Ford plans up to 8,000 job cuts to help fund electric vehicle investment

DETROIT (BLOOMBERG) – Ford Motor is preparing to cut as many as 8,000 jobs in the coming weeks as the automaker tries to boost profits to fund its push into the electric-vehicle (EV) market, according to people familiar with the plan.

The eliminations will come in the newly created Ford Blue unit responsible for producing internal combustion engine vehicles, as well as other salaried operations throughout the company, said the people. The plan has not yet been finalised and details could still change.

The move would mark a significant step in chief executive officer Jim Farley’s plan to cut US$3 billion (S$4.2 billion) of costs by 2026. He has said he wants to transform Ford Blue into “the profit and cash engine for the entire enterprise.” In March, Mr Farley radically restructured Ford, cleaving its carmaking in two by creating the “Model e” unit to scale up EV offerings and “Ford Blue” to focus on traditional gas burners like the Bronco sport-utility vehicle.

The job cuts are expected to come among Ford’s salaried ranks in a variety of operational functions, according to the people familiar. They may come in phases, but are likely to begin this summer, the people said. Ford employs about 31,000 salaried workers in the United States, where the bulk of the cuts are expected.

Ford declined to comment on possible job cuts, saying that it’s focused on reshaping the organisation to capitalise on the growth of electric vehicles. “As part of this, we have laid out clear targets to lower our cost structure to ensure we are lean and fully competitive with the best in the industry,” the company said in a statement.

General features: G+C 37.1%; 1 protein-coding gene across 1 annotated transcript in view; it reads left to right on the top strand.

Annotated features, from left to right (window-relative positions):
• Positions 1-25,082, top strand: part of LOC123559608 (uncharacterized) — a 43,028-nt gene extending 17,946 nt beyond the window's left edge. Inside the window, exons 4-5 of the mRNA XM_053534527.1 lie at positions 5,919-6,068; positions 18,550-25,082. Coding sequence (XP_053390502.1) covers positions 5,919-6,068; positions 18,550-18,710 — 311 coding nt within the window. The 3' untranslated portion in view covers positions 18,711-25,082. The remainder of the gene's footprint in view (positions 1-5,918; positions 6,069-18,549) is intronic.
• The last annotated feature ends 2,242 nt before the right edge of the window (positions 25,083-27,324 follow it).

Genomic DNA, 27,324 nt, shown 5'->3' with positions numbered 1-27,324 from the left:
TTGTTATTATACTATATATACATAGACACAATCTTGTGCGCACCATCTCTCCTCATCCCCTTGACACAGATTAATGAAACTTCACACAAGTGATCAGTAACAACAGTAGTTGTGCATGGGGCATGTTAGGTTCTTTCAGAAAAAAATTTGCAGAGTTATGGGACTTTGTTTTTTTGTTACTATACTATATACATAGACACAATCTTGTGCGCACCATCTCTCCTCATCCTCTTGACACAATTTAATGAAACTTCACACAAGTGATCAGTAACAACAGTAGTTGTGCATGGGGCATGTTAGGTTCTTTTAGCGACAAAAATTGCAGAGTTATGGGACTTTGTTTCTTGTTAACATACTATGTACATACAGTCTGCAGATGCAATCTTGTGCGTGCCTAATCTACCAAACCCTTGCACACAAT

Mr Farley has said cutting staff is a key to boosting profits, which have evaporated on its electric Mustang Mach-E and other plug-in models amid rising commodity and warranty costs.

Ford’s shares tumbled 39 per cent this year through Tuesday, worse than the broader market, amid inflation fears and supply-chain snarls roiling the automotive industry.

In March, Mr Farley boosted spending on EVs to US$50 billion and set a plan to build 2 million battery-electric vehicles annually by 2026, after selling just 27,140 in the US last year. Last month, Ford’s EV sales rose 76.6 per cent from a year earlier as it rolled out the hot new electric F-150 Lightning pickup.

To finance Ford’s electric ambitions, Mr Farley has said he needs the company’s traditional gas-fueled models to make more money.